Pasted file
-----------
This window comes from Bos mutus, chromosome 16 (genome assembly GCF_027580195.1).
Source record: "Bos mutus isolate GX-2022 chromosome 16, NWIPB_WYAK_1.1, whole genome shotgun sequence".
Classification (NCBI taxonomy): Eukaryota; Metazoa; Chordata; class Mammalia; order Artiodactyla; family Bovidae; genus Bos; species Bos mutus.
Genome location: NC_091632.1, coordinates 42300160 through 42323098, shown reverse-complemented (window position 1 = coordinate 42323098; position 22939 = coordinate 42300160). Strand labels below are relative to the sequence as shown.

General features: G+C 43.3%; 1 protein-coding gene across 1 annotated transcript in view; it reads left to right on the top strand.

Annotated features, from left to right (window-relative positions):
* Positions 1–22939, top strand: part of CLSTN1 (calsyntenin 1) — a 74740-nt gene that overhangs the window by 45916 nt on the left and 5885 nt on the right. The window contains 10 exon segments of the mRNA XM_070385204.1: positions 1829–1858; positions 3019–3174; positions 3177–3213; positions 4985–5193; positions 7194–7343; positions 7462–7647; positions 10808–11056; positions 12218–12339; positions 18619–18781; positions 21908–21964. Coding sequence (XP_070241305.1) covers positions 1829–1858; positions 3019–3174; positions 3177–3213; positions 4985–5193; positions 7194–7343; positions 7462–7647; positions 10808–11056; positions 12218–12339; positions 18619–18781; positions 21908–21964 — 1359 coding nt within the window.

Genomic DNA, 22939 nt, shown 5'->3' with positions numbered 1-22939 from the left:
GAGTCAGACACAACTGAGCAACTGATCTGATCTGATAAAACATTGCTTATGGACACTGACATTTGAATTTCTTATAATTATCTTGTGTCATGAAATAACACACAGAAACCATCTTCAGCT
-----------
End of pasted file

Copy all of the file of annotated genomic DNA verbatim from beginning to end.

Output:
This window comes from Bos mutus, chromosome 16 (genome assembly GCF_027580195.1).
Source record: "Bos mutus isolate GX-2022 chromosome 16, NWIPB_WYAK_1.1, whole genome shotgun sequence".
Classification (NCBI taxonomy): Eukaryota; Metazoa; Chordata; class Mammalia; order Artiodactyla; family Bovidae; genus Bos; species Bos mutus.
Genome location: NC_091632.1, coordinates 42300160 through 42323098, shown reverse-complemented (window position 1 = coordinate 42323098; position 22939 = coordinate 42300160). Strand labels below are relative to the sequence as shown.

General features: G+C 43.3%; 1 protein-coding gene across 1 annotated transcript in view; it reads left to right on the top strand.

Annotated features, from left to right (window-relative positions):
* Positions 1–22939, top strand: part of CLSTN1 (calsyntenin 1) — a 74740-nt gene that overhangs the window by 45916 nt on the left and 5885 nt on the right. The window contains 10 exon segments of the mRNA XM_070385204.1: positions 1829–1858; positions 3019–3174; positions 3177–3213; positions 4985–5193; positions 7194–7343; positions 7462–7647; positions 10808–11056; positions 12218–12339; positions 18619–18781; positions 21908–21964. Coding sequence (XP_070241305.1) covers positions 1829–1858; positions 3019–3174; positions 3177–3213; positions 4985–5193; positions 7194–7343; positions 7462–7647; positions 10808–11056; positions 12218–12339; positions 18619–18781; positions 21908–21964 — 1359 coding nt within the window.

Genomic DNA, 22939 nt, shown 5'->3' with positions numbered 1-22939 from the left:
GAGTCAGACACAACTGAGCAACTGATCTGATCTGATAAAACATTGCTTATGGACACTGACATTTGAATTTCTTATAATTATCTTGTGTCATGAAATAACACACAGAAACCATCTTCAGCT